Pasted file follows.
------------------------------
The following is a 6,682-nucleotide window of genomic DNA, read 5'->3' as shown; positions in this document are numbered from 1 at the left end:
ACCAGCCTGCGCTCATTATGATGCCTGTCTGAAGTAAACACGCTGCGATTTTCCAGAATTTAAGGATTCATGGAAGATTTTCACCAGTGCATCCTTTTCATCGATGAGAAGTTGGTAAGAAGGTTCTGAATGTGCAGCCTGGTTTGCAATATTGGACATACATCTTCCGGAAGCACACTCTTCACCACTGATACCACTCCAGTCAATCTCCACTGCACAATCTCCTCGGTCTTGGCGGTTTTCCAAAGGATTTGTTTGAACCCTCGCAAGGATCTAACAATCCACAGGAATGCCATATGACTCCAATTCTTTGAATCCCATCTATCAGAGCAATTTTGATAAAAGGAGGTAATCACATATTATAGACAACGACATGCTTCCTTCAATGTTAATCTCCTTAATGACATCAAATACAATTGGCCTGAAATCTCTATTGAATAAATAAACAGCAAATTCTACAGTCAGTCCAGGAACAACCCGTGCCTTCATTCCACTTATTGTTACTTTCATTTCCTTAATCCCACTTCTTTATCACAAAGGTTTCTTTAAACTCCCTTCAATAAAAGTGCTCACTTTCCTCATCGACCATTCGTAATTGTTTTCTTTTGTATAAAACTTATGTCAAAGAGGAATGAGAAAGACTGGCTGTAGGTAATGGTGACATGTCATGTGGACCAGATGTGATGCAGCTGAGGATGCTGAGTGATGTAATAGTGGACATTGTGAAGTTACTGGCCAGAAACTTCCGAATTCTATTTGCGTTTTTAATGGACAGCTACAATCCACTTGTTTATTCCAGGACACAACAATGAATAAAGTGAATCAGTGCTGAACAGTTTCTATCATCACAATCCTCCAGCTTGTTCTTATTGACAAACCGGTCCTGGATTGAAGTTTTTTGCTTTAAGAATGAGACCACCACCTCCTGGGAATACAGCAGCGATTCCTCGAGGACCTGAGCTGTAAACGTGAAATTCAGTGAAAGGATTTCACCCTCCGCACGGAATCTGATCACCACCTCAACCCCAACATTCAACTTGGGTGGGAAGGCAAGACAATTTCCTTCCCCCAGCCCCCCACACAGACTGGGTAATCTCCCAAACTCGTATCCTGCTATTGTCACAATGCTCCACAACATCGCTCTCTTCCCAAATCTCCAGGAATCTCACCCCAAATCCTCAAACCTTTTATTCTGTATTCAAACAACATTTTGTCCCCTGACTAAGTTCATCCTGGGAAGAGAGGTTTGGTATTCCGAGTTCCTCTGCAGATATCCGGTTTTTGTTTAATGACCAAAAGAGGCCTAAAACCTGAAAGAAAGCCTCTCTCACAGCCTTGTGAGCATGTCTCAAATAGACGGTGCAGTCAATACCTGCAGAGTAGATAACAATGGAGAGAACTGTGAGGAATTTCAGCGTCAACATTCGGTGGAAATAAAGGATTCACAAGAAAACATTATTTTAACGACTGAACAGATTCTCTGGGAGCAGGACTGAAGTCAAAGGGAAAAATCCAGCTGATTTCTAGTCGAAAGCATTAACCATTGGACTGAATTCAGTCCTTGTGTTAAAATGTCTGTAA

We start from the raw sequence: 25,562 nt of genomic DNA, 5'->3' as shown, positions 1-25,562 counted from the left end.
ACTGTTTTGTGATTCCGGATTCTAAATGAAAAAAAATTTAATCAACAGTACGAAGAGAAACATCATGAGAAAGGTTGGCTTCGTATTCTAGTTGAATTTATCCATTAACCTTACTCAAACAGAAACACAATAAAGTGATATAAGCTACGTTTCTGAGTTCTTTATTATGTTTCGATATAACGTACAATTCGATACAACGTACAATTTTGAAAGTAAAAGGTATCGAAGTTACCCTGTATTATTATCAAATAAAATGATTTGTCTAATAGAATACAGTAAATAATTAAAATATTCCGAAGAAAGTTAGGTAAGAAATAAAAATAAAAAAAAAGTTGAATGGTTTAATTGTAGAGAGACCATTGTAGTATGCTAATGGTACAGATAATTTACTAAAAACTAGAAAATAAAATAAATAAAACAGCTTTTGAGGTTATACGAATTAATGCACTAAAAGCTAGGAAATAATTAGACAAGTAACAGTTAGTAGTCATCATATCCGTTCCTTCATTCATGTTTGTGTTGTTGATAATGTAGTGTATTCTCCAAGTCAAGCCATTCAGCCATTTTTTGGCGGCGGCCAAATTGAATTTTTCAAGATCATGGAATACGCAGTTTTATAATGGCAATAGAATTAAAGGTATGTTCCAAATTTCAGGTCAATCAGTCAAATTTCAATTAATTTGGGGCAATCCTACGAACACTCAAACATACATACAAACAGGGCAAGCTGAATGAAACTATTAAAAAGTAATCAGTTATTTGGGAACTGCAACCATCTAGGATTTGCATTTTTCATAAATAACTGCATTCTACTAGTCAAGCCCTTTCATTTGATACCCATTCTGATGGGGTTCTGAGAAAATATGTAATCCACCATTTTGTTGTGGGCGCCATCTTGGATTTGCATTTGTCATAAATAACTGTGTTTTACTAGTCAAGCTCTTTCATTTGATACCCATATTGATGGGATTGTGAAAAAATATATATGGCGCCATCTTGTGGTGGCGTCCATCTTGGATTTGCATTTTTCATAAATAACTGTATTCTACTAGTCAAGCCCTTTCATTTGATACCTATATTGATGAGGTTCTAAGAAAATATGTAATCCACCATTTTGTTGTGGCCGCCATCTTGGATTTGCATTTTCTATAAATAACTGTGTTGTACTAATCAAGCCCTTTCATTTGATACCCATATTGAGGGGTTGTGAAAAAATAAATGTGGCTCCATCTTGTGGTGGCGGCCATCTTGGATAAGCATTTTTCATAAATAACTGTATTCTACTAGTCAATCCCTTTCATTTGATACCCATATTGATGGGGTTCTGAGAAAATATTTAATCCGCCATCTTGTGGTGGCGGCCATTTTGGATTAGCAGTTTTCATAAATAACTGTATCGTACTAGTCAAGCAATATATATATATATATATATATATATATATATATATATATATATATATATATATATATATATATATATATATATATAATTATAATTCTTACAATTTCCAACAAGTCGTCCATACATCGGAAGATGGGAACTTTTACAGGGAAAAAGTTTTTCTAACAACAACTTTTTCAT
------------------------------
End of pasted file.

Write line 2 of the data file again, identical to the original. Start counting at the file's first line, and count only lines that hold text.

ACCAGCCTGCGCTCATTATGATGCCTGTCTGAAGTAAACACGCTGCGATTTTCCAGAATTTAAGGATTCATGGAAGATTTTCACCAGTGCATCCTTTTCATCGATGAGAAGTTGGTAAGAAGGTTCTGAATGTGCAGCCTGGTTTGCAATATTGGACATACATCTTCCGGAAGCACACTCTTCACCACTGATACCACTCCAGTCAATCTCCACTGCACAATCTCCTCGGTCTTGGCGGTTTTCCAAAGGATTTGTTTGAACCCTCGCAAGGATCTAACAATCCACAGGAATGCCATATGACTCCAATTCTTTGAATCCCATCTATCAGAGCAATTTTGATAAAAGGAGGTAATCACATATTATAGACAACGACATGCTTCCTTCAATGTTAATCTCCTTAATGACATCAAATACAATTGGCCTGAAATCTCTATTGAATAAATAAACAGCAAATTCTACAGTCAGTCCAGGAACAACCCGTGCCTTCATTCCACTTATTGTTACTTTCATTTCCTTAATCCCACTTCTTTATCACAAAGGTTTCTTTAAACTCCCTTCAATAAAAGTGCTCACTTTCCTCATCGACCATTCGTAATTGTTTTCTTTTGTATAAAACTTATGTCAAAGAGGAATGAGAAAGACTGGCTGTAGGTAATGGTGACATGTCATGTGGACCAGATGTGATGCAGCTGAGGATGCTGAGTGATGTAATAGTGGACATTGTGAAGTTACTGGCCAGAAACTTCCGAATTCTATTTGCGTTTTTAATGGACAGCTACAATCCACTTGTTTATTCCAGGACACAACAATGAATAAAGTGAATCAGTGCTGAACAGTTTCTATCATCACAATCCTCCAGCTTGTTCTTATTGACAAACCGGTCCTGGATTGAAGTTTTTTGCTTTAAGAATGAGACCACCACCTCCTGGGAATACAGCAGCGATTCCTCGAGGACCTGAGCTGTAAACGTGAAATTCAGTGAAAGGATTTCACCCTCCGCACGGAATCTGATCACCACCTCAACCCCAACATTCAACTTGGGTGGGAAGGCAAGACAATTTCCTTCCCCCAGCCCCCCACACAGACTGGGTAATCTCCCAAACTCGTATCCTGCTATTGTCACAATGCTCCACAACATCGCTCTCTTCCCAAATCTCCAGGAATCTCACCCCAAATCCTCAAACCTTTTATTCTGTATTCAAACAACATTTTGTCCCCTGACTAAGTTCATCCTGGGAAGAGAGGTTTGGTATTCCGAGTTCCTCTGCAGATATCCGGTTTTTGTTTAATGACCAAAAGAGGCCTAAAACCTGAAAGAAAGCCTCTCTCACAGCCTTGTGAGCATGTCTCAAATAGACGGTGCAGTCAATACCTGCAGAGTAGATAACAATGGAGAGAACTGTGAGGAATTTCAGCGTCAACATTCGGTGGAAATAAAGGATTCACAAGAAAACATTATTTTAACGACTGAACAGATTCTCTGGGAGCAGGACTGAAGTCAAAGGGAAAAATCCAGCTGATTTCTAGTCGAAAGCATTAACCATTGGACTGAATTCAGTCCTTGTGTTAAAATGTCTGTAA